“Moreover,  I’m not aware of an established capital improvement budget or priority list at this time and as such did not feel it was in the best interest of the division to move forward in absence of those items,” he added.

Following the vote at the meeting, Goodwyn said, “The second item pertaining to this matter, then, is once we got the approval, we needed to have a firm that could help us carry out this project. So this is the part that Mr. Melbye is going to report on now.”

Melbye indicated that last year, the school division put out an invitation for bid for architectural and engineering plans.

“Crabtree, Rohrbaugh & Associates, out of Charlottesville, was the premier one that came out of the group,” he said. “On a rubric scale out of 100 points, they scored 98, with their lone deductions being that they are about two-and-a-half, three hours away.

“But other than that, they have extensive work in K-12 throughout the commonwealth, throughout Pennsylvania and North Carolina, and they are the firm that’s heading up the new construction in Brunswick County right now,” he added.

Goodwyn stated that Crabtree, Rohrbaugh & Associates would assist SCPS with site design, development, construction drawings and with construction administration.

“But the next step would be to hire this firm to do the site design and construction drawings,” she said.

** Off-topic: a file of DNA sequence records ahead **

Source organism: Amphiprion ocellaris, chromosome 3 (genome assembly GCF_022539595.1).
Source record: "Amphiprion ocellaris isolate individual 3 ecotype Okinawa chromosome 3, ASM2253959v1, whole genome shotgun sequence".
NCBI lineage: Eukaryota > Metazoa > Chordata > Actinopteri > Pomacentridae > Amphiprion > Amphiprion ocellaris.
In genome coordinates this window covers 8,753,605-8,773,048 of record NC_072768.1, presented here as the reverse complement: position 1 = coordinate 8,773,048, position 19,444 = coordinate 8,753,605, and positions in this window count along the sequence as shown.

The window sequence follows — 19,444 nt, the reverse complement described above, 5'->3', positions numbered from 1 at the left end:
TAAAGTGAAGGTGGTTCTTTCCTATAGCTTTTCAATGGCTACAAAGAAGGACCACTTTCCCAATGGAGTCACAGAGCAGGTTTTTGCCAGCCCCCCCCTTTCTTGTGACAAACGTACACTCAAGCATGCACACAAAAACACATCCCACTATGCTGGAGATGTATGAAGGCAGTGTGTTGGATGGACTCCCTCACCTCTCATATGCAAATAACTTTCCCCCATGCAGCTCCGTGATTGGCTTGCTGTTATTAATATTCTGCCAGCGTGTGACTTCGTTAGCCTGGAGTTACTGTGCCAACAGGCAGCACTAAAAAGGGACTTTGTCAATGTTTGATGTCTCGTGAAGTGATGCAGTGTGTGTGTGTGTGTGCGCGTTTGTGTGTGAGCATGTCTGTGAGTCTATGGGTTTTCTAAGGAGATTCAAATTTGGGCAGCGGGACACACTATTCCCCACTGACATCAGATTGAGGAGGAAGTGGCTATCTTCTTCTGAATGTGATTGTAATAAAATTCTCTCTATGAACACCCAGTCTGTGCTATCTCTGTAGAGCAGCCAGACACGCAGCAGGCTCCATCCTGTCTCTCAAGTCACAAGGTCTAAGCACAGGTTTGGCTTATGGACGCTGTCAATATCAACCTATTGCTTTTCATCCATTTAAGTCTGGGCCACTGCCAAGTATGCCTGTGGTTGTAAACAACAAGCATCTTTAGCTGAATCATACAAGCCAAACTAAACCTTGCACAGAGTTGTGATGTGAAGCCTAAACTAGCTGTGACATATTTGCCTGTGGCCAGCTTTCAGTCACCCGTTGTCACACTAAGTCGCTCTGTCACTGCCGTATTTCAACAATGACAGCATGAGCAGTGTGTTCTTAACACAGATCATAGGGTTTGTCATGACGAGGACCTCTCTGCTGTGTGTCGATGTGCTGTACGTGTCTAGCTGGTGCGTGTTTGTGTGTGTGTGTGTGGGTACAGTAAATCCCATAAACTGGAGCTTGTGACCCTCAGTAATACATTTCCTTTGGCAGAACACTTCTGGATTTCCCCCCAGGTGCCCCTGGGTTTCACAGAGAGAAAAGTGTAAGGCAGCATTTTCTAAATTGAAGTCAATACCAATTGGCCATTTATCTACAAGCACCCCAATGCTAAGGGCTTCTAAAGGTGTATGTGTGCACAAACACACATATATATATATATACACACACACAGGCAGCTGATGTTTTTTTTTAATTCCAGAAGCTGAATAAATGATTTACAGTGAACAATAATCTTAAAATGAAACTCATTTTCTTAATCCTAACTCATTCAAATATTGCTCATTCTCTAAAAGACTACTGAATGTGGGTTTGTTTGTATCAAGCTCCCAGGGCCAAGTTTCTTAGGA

Board Member Denise Bunn motioned and Smith seconded to accept the bid from Crabtree, Rohrbaugh & Associates, retaining the firm to assist the division with the facilities projects.

Brandon Rodgers

Goodwyn asked if there was any more discussion before the vote, and Rodgers asked if payment to the firm would be paid out of the ARPA funds. Goodwyn said, “Yes.”

Board Member Orris Lane then asked multiple questions, one of which was, “When is this project going to start?”

“As soon as we’re able to get the approval,” Melbye said.

She then asked about projected dates, and it was indicated to her that after the board’s approval and the firm’s start with site design and construction, then Melbye could come back to the board with additional information about dates.

Melbye was asked to confirm that the target date is to have most of the facilities projects completed before the end of 2024.

“If everything falls in line, yes,” he said.

Goodwyn added, “Remember that the district has to commit the funds, of course, by September 2024, but then the funds have to be expended by the end of January 2025, which means that we need to get started now, because the project needs to be completed by January 2025.”

An 8-0 vote followed to accept the bid from Crabtree, Rohrbaugh & Associates.

In the Feb. 19 email interview, Rodgers explained why he opted to vote to accept the bid after having voted “nay” on the prior vote.

“Given the board had approved the previous resolution and received affirmation by Mr. Melbye as the division head responsible for facilities that the selected firm submitted the most competitive bid for the service, there was no reason to delay additional action and risk the loss of funding to support the board’s decision to move forward with the aforementioned capital projects,” he said.